"Stop thinking like a supplier and start thinking as a customer.". The authors argue that cooperation may be achieved by augmenting the core product with technology-based services. Given the growing importance of real time information exchange and interactivity, a better understanding of the use of technology to the establishment and development of the buyer-supplier cooperative relationships is essential for knowledge advancement. This paper argues that firms should aim to put themselves into their customers' shoes and use the "voice of the customer" to take their major relationship management decisions. To do so, the authors use a sample of nearly 400 SMEs' purchasing managers, to better understand cooperation determinants from the buyers' perspective. The study reveals that in an electronic marketplace, cooperation is positively affected by termination costs, supplier relationship policies and practices, communication and information exchange, and negatively affected by product prices and opportunistic behavior. Moreover, both relationship commitment and trust play a major role in mediating the relationships between these five determinants and cooperation. Surprisingly, resources relationship benefits do not show a significant impact on either commitment or cooperation. Theoretical and managerial implications of these findings are discussed.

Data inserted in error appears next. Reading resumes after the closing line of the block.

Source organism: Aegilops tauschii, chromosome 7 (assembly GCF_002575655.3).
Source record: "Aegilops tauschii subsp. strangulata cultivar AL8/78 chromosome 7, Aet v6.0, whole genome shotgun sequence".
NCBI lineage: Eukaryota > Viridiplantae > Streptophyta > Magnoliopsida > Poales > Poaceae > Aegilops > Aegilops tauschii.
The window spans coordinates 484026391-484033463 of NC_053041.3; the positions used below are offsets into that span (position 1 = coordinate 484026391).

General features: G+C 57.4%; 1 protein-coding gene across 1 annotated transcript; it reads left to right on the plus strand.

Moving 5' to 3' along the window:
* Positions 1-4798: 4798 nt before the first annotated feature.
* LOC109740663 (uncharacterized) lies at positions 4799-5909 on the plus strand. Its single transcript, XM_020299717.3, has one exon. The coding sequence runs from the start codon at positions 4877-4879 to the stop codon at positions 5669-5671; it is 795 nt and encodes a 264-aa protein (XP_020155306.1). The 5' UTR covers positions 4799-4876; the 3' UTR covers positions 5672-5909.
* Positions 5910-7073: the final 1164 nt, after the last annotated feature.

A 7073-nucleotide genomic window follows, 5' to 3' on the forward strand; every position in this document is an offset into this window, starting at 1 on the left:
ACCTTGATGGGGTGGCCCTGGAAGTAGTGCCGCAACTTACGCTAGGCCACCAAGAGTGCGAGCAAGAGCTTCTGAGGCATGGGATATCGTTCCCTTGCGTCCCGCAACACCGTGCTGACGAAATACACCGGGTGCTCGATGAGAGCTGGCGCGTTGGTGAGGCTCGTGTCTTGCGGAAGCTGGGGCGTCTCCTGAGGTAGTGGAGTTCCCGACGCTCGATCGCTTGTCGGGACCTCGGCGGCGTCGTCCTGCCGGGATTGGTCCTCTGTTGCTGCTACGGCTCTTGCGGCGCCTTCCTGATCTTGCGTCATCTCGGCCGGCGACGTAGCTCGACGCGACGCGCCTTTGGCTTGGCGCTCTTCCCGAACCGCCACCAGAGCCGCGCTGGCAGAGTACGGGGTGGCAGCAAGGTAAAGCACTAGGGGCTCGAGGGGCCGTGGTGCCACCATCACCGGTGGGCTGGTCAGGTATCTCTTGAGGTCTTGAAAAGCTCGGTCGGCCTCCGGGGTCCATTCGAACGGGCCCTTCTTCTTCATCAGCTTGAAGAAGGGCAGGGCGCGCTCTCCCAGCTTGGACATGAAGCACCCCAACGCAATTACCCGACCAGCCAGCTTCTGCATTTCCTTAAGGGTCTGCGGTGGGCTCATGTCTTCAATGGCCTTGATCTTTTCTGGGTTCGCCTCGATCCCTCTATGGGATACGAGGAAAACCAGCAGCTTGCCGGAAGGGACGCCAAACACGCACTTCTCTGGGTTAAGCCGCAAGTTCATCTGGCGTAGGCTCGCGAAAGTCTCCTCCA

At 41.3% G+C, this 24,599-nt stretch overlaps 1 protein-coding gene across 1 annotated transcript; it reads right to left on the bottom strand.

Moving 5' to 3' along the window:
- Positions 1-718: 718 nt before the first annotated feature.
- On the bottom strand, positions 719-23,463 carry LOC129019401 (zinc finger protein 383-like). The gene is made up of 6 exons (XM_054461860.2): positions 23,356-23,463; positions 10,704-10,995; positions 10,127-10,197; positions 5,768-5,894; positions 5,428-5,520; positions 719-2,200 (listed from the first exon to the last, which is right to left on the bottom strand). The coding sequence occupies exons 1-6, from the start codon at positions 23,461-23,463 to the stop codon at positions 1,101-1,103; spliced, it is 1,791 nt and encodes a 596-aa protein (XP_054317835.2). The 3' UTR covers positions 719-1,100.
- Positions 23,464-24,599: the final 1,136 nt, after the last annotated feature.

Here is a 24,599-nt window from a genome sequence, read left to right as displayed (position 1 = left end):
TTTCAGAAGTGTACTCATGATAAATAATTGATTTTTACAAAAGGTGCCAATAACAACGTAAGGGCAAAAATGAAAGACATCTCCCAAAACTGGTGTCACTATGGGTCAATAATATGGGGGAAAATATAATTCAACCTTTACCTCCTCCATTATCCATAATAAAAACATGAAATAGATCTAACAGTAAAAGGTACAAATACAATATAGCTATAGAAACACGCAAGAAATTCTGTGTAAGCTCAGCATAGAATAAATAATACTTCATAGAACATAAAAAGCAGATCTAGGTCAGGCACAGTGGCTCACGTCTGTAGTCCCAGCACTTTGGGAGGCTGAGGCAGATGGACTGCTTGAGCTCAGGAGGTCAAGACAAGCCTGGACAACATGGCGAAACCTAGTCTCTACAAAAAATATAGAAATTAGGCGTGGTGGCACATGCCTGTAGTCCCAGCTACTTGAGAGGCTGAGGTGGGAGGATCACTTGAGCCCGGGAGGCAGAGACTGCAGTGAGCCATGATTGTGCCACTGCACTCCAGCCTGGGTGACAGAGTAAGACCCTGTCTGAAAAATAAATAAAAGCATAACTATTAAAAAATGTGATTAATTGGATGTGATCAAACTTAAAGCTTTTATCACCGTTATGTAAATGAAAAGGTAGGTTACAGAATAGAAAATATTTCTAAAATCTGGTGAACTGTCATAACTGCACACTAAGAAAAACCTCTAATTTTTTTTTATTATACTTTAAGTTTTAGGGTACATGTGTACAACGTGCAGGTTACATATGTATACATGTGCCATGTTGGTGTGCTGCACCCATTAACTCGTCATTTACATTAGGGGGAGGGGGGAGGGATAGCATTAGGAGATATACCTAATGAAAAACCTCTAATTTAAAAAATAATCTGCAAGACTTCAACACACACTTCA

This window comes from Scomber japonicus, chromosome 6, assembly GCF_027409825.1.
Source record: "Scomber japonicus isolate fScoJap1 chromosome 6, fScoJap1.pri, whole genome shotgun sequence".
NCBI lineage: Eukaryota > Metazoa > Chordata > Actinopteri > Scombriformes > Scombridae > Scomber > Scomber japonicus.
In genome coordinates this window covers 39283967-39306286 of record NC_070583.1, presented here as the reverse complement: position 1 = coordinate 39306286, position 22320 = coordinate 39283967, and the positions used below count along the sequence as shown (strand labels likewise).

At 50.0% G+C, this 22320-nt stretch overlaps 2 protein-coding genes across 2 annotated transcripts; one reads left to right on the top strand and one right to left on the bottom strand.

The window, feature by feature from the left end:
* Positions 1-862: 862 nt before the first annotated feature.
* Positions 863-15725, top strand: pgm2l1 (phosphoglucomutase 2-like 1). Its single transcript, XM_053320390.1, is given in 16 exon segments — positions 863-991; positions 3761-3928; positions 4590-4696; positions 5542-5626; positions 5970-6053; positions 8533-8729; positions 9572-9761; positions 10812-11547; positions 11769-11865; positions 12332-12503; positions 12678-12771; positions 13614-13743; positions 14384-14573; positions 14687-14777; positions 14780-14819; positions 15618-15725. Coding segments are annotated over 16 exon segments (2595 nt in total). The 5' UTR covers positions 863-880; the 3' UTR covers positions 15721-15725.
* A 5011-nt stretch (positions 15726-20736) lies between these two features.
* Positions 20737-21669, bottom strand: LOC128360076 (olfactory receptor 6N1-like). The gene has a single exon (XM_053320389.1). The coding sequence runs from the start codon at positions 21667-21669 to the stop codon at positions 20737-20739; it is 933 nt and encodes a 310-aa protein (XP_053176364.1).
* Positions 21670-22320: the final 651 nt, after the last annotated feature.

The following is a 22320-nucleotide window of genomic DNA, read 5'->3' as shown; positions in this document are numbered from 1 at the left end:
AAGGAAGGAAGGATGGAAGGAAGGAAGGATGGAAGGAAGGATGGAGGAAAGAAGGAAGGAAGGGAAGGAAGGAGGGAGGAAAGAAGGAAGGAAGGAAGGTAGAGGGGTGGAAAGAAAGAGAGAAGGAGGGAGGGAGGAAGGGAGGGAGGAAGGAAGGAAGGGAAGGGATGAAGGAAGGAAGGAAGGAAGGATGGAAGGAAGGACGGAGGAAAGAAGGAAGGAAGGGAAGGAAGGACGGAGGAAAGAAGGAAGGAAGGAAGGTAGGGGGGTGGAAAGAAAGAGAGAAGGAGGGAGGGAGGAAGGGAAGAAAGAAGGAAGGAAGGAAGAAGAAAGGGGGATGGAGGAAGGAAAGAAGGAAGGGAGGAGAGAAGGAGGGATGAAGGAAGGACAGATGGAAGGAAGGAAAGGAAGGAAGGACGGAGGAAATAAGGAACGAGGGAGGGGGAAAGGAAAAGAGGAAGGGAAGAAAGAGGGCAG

- Electronic markets
- Relationship marketing